Former Boehner chief named head of American Petroleum Institute

Former Boehner chief named head of American Petroleum Institute
© Greg Nash

Mike Sommers, who currently helms a private equity industry group, will become the new chief executive of the American Petroleum Institute (API), the group announced on Wednesday.

The approval from API’s board of directors comes two days after reports surfaced that Sommers, who also served as a top aide to former Speaker John BoehnerJohn Andrew BoehnerPrinciples to unify America Feehery: A possible House Speaker conundrum for Democrats Obama on bipartisanship: 'There is a way to reach out and not be a sap' MORE (R-Ohio), had been selected by the industry group’s leadership to replace outgoing President and CEO Jack Gerard.

Gerard will be stepping down at the end of August, and the new leader will assume the role on Sept. 1. 


“Mike is a very experienced manager and strategist with a strong track record of working collaboratively to resolve challenging issues,” said Darren Woods, the chairman of API’s board of directors and CEO of ExxonMobil. “He is a model of leadership and brings tremendous energy to API at an important time for the organization and our industry.”

The association is drawing near its 100th year in Washington and looking to capitalize on some of the gains it has made, including during the Trump administration. Still, the group has butted heads with the White House on trade issues, including tariffs and the North American Free Trade Agreement (NAFTA). 

“At a time of transformational progress when natural gas and oil are pioneering groundbreaking innovation, delivering tremendous environmental benefits, and leading long-term economic solutions, I look forward to continuing the work of API’s talented team and representing an industry that is directly enhancing the lives and improving opportunities for Americans and people around the world,” Sommers said in a statement. 

Nels Olson and executive search firm Korn Ferry carried out the search. Olson had also placed Gerard at API a decade ago.

Sommers is getting a large pay raise by taking the position, considered to be one of the most prestigious on K Street.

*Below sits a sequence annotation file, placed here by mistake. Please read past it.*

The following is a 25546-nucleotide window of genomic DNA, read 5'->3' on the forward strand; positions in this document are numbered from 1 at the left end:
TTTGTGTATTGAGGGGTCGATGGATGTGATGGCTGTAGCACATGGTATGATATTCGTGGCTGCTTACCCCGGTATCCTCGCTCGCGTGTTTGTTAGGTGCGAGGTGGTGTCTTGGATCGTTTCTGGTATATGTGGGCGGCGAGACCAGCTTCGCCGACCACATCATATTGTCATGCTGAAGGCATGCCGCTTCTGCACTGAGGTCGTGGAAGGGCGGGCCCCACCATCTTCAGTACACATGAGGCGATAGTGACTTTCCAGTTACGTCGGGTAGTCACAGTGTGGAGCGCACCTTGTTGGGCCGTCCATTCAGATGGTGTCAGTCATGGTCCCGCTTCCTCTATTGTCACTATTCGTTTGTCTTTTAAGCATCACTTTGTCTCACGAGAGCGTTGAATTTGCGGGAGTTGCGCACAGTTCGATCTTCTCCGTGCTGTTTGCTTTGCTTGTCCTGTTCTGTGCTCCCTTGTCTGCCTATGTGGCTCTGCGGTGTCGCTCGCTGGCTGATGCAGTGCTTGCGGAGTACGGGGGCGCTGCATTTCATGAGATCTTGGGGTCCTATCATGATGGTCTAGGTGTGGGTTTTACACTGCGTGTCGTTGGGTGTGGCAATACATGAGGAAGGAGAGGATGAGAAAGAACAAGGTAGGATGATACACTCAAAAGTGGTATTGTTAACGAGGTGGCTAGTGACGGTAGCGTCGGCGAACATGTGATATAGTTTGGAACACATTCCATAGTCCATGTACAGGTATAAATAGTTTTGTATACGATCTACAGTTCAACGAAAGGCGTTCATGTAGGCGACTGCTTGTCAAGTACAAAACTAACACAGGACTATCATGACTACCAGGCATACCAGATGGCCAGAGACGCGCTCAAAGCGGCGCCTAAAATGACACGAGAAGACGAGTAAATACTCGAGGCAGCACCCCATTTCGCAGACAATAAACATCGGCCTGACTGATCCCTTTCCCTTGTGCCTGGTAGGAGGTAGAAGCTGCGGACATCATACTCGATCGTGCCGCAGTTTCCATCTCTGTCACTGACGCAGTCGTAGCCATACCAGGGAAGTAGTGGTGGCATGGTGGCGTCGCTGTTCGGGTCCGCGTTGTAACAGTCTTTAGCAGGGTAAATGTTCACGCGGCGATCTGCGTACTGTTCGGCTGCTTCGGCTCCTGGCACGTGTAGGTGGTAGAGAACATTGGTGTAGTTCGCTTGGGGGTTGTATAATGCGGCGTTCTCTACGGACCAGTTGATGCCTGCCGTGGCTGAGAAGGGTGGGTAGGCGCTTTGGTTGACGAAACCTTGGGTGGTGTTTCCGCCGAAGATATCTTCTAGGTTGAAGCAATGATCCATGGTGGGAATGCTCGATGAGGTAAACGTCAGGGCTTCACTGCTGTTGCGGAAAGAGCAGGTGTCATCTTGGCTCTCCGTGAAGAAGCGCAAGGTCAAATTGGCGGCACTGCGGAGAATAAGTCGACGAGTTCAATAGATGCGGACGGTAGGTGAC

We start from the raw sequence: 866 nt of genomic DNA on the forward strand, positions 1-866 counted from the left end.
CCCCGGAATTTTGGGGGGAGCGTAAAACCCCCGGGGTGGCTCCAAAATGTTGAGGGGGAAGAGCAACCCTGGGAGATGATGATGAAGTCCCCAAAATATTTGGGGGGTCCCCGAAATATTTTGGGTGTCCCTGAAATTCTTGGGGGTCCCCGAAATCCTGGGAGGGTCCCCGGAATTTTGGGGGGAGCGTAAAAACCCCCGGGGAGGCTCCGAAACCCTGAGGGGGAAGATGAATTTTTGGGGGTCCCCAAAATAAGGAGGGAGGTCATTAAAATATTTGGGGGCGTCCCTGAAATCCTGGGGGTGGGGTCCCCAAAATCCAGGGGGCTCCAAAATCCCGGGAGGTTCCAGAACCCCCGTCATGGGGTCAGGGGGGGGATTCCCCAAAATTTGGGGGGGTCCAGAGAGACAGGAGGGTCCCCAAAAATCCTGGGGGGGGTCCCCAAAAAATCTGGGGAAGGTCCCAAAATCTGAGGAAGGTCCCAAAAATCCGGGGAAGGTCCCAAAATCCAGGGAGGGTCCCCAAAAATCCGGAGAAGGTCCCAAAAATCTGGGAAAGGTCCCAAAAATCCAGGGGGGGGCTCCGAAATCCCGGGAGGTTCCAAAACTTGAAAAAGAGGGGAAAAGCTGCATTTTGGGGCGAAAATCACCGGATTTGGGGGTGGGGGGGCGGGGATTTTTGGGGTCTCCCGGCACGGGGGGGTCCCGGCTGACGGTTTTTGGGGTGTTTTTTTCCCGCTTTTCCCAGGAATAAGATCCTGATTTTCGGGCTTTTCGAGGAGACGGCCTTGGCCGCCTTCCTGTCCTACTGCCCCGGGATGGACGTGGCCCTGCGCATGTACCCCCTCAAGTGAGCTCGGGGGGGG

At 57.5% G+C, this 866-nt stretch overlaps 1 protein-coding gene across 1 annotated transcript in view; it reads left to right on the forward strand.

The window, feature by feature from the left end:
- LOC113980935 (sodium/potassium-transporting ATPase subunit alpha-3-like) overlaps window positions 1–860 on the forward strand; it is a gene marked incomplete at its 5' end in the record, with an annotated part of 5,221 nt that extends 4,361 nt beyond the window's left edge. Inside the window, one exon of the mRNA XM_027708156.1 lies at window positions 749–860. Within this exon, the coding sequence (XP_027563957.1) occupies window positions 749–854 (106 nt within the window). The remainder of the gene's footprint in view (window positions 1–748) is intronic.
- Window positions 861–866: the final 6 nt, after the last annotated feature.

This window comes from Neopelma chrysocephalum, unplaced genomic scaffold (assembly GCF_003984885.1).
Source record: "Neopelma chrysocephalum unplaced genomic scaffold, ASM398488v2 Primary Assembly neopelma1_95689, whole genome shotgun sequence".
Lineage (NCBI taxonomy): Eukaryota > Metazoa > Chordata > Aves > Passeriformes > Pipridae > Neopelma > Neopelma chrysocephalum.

Gerard earned nearly $6.8 million in total compensation in 2016, according to the most recent IRS records available. Sommers received about $1.5 million that same year at the American Investment Council, an organization with $7 million in revenue. 

API, which represents a large swath of the oil and gas industry, takes in $229.7 million in revenue, making it a powerhouse. Last year, it spent about $7.5 million on lobbying, making it one of the top 50 spenders on advocacy in Washington.

Under Gerard, API doubled its membership and increased its clout in Washington. He fought off numerous attempts at enacting climate change policies by the federal government and pushed back against some offshore drilling standards that the industry saw as unnecessary. In 2015, API merged with America's Natural Gas Alliance (ANGA).

“Mike is equipped to build on the industry’s successes and help guide our future. We have great confidence in him and are excited for the future of our industry and the next chapter at API,” said Woods.

The choice won praise from other areas of the energy industry, with the U.S. Energy Association (USEA) saying that Sommers had the "drive" to notch more victories at API.

“American Petroleum Institute is a long-time member of the USEA Board of Directors, and Jack Gerard has been a great friend. While succeeding him will be a challenge, I believe Mike Sommers is a great choice to lead the industry at such a critical time," said Barry Worthington, the USEA's executive director.

“Between our continued reliance on oil and natural gas, which powers and propels our economy, to our country’s movement toward more innovative ways to produce energy, API requires the experience and drive of someone like Mike Sommers," he continued in a statement, offering USEA as a "resource" for Sommers.

“Mike has been at the epicenter of politics, business, industry and economic development. He appears perfectly positioned to advance the goals and work of the oil and gas industry," Worthington said.

Before heading to K Street, Sommers spent nearly his entire 20-year career in BoehnerJohn Andrew BoehnerPrinciples to unify America Feehery: A possible House Speaker conundrum for Democrats Obama on bipartisanship: 'There is a way to reach out and not be a sap' MORE's office, starting as an intern and eventually rising to be the Ohio lawmaker’s chief of staff. Sommers also had a one-year stint in the George W. Bush White House in 2005.

His current employer, the American Investment Council, played a key role during tax reform, fighting to preserve the “carried interest” tax break, a provision that lawmakers of both parties have railed against. It enables some private equity and hedge fund executives to pocket profits at the lower capital gains rate. 

Updated at 4:45 p.m.